Mark Gritter (markgritter) wrote,
Mark Gritter

People Like What They're Used To. Spammers Invade Comment Threads. Also, Rain is Wet.

A tweet pointed me at this March 2009 article reporting that students increasingly prefer the sound of MP3 encoding over less-lossy alternatives.

I find the comments section interesting though, too. We have audiophiles insisting that vinyl really does sound better than CDs. Pedants claiming that the discussion is pointless because the experiment hasn't been published. A strange theory that the brain has to "work harder" to listen to an MP3 than FM radio (?!?). Obviously, there is a lot of emotion at work here. But the discussion winds down after about a month.

The first spammer shows up August 2009. That seems to reignite some interest.

October 2009: 3 real comments, 3 spam comments
December 2009: 2 real comments
January 2010: 1 spam
February 2010: 1 spam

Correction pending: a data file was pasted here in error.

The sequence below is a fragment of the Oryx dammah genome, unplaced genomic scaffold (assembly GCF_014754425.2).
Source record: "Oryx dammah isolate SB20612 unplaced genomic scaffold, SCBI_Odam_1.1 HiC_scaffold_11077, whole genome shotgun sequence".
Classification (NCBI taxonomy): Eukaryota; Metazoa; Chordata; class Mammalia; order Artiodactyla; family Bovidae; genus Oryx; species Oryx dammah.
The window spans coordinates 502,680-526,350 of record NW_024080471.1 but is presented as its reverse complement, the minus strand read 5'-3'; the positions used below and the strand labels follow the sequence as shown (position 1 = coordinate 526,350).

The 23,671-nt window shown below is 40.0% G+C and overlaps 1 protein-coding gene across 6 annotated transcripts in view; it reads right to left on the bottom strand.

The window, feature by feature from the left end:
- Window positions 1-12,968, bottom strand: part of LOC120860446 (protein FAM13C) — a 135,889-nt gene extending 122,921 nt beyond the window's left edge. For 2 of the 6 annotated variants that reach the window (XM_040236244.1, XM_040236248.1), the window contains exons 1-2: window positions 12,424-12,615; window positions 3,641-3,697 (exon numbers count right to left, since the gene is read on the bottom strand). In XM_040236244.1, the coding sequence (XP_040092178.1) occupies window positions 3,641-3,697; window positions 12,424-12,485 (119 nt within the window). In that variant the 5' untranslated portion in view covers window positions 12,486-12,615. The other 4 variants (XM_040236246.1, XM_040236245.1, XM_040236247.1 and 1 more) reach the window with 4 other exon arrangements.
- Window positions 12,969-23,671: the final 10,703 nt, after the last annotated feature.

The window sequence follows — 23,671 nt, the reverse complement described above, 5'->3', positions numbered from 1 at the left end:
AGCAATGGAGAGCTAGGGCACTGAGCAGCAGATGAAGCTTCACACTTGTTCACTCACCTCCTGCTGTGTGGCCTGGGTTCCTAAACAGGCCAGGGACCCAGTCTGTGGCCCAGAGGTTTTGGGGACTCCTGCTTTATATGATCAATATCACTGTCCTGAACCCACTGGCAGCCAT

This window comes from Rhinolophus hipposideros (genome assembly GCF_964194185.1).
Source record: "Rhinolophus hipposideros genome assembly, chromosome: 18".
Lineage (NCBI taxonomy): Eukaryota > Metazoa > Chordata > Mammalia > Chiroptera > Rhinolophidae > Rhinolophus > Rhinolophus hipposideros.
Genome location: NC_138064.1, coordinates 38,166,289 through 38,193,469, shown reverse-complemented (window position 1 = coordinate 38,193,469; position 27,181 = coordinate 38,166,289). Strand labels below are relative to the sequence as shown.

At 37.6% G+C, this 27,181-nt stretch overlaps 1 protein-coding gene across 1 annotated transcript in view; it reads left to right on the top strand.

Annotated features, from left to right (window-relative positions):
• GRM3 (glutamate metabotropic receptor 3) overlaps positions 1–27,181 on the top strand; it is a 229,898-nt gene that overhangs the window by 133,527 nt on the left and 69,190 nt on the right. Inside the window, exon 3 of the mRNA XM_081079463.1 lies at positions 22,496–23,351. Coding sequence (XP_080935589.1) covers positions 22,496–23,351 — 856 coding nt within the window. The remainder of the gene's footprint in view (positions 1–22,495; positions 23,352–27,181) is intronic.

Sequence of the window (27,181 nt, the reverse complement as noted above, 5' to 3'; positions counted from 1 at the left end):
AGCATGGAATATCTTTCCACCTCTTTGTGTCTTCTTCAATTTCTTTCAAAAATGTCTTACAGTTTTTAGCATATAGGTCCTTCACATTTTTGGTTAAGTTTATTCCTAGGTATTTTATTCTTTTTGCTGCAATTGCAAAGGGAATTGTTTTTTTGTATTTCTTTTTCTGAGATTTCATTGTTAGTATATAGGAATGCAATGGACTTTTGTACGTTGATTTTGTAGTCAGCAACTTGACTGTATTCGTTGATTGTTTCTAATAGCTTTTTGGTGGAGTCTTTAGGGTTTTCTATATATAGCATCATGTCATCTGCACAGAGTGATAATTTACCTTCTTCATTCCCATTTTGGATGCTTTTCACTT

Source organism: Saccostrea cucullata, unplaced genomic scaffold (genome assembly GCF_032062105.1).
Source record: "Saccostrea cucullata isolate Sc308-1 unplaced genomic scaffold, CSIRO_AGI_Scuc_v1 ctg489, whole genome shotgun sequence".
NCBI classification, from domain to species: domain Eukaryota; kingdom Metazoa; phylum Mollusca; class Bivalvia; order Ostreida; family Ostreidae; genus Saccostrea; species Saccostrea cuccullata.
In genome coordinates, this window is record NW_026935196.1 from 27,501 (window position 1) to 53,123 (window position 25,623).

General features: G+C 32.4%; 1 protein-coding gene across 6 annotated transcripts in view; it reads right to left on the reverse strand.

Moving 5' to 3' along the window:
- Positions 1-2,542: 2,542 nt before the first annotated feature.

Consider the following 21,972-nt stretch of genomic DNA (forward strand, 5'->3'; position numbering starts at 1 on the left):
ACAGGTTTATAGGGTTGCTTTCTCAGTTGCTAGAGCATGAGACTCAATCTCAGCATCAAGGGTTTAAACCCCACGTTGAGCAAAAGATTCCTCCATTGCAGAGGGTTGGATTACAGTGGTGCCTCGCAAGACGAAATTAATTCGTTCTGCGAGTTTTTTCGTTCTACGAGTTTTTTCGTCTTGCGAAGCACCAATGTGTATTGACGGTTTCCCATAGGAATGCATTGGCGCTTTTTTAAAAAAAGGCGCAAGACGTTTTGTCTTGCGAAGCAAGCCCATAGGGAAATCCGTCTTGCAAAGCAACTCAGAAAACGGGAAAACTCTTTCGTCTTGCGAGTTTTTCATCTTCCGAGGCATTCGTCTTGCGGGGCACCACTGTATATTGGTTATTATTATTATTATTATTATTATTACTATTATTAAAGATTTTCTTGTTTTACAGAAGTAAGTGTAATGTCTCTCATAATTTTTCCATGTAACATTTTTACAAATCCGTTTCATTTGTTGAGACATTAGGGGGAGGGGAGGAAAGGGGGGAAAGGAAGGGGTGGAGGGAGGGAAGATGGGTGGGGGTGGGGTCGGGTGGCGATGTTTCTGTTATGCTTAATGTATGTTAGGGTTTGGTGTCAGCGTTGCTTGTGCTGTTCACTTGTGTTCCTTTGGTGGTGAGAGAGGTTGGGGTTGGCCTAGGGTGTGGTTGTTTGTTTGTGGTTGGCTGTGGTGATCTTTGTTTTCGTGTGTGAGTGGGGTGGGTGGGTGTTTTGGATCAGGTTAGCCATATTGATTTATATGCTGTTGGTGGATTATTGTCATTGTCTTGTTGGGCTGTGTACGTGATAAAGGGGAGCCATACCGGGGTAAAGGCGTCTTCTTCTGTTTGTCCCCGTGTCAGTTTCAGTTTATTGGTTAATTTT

March 2010: 2 spammers
April 2010: 3 spammers
May 2010: 2 real comments, 1 spam link *preceded* by an introductory comment!
June 2010: 1 real comment, 3 spam entries, including one sophisticated entry referencing the title of the page
July 2010: 1 real comment
August 2010: 1 spam
September 2010: 4 spammers (including Medieval Weapons spam!)
October 2010: 2 spammers, including one with a malformed link
December 2010: 1 probably-spam
February 2011: 1 thoughtful comment whose username is a spam link. Wow!
March 2011: 1 spam

I am frankly amazed at the amount of effort put into inserting spam into this article. As the recipient of a slow but steady stream of LJ spam, I do have to wonder what the going rate is for this sort of activity. Is the value of the link must be purely in google-whuffies? Or is there a good enough response rate of people doing searches, finding an old article, and clicking through for music searches, help for single mothers, and "Lenjerie Femei"?
Tags: internet, music, spamomancy
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